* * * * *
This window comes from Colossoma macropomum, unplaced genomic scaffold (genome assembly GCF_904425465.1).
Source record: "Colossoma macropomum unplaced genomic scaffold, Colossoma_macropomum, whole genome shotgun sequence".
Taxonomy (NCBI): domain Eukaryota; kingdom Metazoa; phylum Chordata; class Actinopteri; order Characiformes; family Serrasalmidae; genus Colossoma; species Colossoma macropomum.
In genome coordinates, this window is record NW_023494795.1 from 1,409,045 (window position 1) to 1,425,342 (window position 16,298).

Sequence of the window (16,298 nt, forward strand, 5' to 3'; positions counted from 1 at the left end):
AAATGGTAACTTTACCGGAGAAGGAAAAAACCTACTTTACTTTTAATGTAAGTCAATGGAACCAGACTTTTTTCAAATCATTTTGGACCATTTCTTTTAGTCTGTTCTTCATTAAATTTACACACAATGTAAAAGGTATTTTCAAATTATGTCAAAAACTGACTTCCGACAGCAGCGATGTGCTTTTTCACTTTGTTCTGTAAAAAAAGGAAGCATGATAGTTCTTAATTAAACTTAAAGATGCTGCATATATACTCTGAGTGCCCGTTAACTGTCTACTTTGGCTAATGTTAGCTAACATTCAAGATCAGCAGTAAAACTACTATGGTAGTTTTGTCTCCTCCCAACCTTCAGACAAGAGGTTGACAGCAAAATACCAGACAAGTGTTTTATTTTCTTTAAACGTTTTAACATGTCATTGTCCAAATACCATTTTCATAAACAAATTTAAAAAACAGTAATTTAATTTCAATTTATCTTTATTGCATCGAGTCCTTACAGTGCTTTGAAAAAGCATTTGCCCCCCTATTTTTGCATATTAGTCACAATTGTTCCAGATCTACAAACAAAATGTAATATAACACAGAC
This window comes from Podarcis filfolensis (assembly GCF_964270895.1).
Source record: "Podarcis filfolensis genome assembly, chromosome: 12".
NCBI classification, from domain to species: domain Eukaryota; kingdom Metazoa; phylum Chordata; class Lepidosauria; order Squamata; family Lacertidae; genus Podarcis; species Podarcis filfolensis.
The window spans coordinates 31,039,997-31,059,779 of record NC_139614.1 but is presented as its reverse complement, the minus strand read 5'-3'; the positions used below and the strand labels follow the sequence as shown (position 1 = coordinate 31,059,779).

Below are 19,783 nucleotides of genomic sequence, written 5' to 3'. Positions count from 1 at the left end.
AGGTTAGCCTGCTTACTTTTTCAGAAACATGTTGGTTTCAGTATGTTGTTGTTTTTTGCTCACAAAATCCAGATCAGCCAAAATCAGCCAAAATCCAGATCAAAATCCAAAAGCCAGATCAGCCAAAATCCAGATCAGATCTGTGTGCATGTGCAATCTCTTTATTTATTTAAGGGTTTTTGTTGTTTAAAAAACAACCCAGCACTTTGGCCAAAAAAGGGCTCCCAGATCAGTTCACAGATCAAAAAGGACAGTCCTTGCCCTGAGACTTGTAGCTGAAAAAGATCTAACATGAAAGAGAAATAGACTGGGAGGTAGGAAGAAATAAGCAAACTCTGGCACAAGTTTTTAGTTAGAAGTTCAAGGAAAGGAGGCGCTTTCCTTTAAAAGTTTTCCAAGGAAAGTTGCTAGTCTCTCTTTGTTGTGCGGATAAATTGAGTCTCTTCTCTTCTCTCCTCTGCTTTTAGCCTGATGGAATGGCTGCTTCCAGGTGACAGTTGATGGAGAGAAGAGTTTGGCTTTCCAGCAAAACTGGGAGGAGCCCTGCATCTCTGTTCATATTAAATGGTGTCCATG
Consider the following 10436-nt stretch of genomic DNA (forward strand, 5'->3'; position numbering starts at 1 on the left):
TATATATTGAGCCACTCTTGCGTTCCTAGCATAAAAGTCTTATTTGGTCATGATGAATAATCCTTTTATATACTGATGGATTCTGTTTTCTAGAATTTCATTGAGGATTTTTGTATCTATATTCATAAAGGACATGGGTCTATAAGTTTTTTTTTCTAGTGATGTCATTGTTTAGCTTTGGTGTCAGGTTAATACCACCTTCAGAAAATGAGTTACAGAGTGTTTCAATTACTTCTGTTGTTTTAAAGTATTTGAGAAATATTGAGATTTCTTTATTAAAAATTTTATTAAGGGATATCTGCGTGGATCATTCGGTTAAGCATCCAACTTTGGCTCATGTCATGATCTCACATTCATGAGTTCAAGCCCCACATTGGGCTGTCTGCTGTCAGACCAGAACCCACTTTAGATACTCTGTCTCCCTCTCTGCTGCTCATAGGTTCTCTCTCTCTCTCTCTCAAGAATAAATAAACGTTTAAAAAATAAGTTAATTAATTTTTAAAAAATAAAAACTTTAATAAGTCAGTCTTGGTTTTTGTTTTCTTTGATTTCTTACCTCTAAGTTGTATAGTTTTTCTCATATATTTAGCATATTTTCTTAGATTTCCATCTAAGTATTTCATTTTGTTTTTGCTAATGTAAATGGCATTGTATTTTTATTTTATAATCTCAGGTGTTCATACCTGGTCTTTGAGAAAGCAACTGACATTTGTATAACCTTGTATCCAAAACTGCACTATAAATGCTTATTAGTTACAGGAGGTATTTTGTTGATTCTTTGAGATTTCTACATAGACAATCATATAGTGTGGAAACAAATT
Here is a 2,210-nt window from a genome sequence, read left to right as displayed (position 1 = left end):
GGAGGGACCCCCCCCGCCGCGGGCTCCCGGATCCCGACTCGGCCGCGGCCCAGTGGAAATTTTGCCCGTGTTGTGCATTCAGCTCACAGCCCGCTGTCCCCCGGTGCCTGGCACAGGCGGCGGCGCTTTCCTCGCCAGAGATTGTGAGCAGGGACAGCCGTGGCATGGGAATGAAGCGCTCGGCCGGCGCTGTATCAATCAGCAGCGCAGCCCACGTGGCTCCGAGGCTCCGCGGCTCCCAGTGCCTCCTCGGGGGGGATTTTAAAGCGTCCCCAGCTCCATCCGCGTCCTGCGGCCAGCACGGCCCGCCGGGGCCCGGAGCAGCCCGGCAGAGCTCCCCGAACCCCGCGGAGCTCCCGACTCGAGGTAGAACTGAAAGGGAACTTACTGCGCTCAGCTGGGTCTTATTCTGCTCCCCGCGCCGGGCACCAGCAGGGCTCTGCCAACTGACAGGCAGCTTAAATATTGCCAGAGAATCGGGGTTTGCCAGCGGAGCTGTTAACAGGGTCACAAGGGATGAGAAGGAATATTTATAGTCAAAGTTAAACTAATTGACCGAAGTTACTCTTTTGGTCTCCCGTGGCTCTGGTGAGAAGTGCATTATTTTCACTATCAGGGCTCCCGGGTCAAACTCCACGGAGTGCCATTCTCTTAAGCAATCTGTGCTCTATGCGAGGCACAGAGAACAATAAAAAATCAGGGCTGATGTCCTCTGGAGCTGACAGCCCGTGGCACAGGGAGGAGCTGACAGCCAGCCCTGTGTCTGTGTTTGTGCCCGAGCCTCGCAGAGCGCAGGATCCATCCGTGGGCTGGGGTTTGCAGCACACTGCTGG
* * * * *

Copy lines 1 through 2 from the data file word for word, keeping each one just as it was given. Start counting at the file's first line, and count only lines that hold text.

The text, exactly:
This window comes from Colossoma macropomum, unplaced genomic scaffold (genome assembly GCF_904425465.1).
Source record: "Colossoma macropomum unplaced genomic scaffold, Colossoma_macropomum, whole genome shotgun sequence".